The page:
Academic journal article
By Armitage, David T., Jr.
Strategic Forum , No. 229
European Union--Alliances and partnerships
United States--Alliances and partnerships
United States--Foreign policy
United States--Military policy
International Cooperation--Military Aspects
The United States and European Union (EU) are natural partners in the global war on terror, but cooperation, although absolutely necessary, is inherently difficult. Primary responsibility for most European counterterrorism policies remains with the separate governments of the 27 EU countries, which has presented coordination problems both within the EU and between the United States and European Union. Asymmetries in capacities and perceived vulnerabilities affect how different member states address counterterrorism. Institutional dynamics--not only among the various EU institutions but also between the EU and the North Atlantic Treaty Organization (NATO)--influence the degree of cooperation as well.
The EU has made progress generally as a result of the shock of actual or attempted terrorist attacks. Because Europe has been both a terrorist launch pad and a target in its own right, EU governments tend to focus on preventing terrorist attacks at home rather than fighting terrorists abroad.
Nevertheless, over the past 6 years, the United States and European Union--despite different historical traditions, legal approaches, and capabilities--have demonstrated an ability to work together. The key is to remain cognizant of the different dimensions (such as military, diplomatic, and financial) related to countering terrorism, as well as the time horizons. The tactical-operational considerations should not impede the longer-term strategic goal of delegitimizing terrorism as an instrument for political change.
One of the major concerns is that the threat crosses not only borders but also sectors. To date, the major terrorist attacks in Europe have been against soft-target transportation infrastructure, but critical information systems, energy distribution networks, and food supplies also are vulnerable.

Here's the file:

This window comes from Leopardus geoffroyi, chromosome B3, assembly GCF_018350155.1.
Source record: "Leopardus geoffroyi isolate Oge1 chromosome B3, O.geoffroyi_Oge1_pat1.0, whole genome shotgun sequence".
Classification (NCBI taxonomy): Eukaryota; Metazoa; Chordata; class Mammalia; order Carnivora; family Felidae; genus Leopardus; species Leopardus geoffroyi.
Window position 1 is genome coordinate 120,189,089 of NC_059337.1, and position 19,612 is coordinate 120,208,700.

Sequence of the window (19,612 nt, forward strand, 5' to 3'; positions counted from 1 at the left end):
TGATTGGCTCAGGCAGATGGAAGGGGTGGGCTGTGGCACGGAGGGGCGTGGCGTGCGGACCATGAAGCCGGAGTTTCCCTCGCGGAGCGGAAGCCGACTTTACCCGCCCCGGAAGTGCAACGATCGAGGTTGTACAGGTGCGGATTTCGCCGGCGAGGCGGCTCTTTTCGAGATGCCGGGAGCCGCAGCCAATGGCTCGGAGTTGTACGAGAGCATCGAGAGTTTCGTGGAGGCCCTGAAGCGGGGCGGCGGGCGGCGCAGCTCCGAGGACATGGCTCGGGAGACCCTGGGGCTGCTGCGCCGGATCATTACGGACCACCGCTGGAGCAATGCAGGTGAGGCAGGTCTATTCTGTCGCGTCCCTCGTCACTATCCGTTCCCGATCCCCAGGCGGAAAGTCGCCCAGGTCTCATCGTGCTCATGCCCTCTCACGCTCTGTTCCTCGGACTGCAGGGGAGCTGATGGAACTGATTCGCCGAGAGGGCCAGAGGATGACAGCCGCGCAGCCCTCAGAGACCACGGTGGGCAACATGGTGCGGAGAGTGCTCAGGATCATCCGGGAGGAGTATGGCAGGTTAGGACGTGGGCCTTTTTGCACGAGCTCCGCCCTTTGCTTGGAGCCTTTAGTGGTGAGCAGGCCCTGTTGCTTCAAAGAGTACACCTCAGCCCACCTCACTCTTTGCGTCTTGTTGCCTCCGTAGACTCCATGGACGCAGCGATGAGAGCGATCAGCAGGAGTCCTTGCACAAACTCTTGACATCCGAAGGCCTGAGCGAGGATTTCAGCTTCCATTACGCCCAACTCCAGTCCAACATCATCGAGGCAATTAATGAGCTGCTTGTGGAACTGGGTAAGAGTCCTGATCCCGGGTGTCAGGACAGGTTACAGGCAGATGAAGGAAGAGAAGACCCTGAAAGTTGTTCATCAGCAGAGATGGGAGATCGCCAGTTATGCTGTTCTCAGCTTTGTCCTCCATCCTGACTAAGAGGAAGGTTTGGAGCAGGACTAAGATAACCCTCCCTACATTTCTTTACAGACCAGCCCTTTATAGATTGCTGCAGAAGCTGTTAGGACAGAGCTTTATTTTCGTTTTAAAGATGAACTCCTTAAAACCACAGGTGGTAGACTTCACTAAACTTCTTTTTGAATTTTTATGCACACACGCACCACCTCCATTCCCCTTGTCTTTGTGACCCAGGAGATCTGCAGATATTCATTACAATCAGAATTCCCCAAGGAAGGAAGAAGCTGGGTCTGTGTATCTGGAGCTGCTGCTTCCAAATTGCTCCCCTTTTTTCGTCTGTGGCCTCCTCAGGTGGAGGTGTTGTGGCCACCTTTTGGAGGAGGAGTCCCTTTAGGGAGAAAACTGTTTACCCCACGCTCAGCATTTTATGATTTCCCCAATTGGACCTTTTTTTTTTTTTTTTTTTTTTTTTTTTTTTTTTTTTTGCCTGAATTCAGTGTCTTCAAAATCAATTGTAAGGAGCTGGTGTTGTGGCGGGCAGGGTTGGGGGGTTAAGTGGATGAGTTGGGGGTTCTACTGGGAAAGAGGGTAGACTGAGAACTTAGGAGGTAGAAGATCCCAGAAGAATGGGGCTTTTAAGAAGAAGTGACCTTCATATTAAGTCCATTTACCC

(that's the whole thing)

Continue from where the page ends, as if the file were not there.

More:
A multilevel, multisectored approach may represent one answer to this situation. The United States should continue to pursue avenues of cooperation where appropriate at the national, EU, and NATO levels. Dialogue has the potential of building trust among stakeholders, which is the key to taking effective actions against terrorists.
The United States and European Union (EU) are natural partners in the global war on terror, but bureaucratic, cultural, and tactical differences threaten to hinder progress. Multilateral counterterrorism cooperation is inherently difficult because the degree of threat perception and capabilities to fight terrorism vary significantly among the different actors. Even if Americans and Europeans agree on the need to fight global terrorism, especially after clear evidence (for example, the 9/11, 3/11, and 7/7 terrorist attacks), there may be a lack of consensus on the mix of causal or aggravating factors, as well as what steps to take to overcome those factors. One thing that everyone does seem to agree on is that this is a fight no country can undertake alone.
The United States recognizes the challenge ahead and is working with partners, including the European Union (member states and institutions), in all areas of counterterrorism. As then--Coordinator for Counterterrorism Henry Crumpton told the Senate Committee on Foreign Relations in 2006, "Dealing with the threat from violent extremism ... requires that we and our partners wage a traditional campaign using our judicial, law enforcement, financial, military, and diplomatic resources." He went on to say that this effort would not be easy or quick or one in which the United States could succeed on its own: "Countering violent extremism involves a world-wide effort. It will last decades, if not longer." (1)
Legacies of the Past
Europeans are quick to note that they had been dealing with terrorism long before September 11, 2001. The British confronted the Irish Republican Army, the Spanish fought the Basque separatists, and Germans struggled with the Baader Meinhof gang, to mention just a few of the more famous examples. …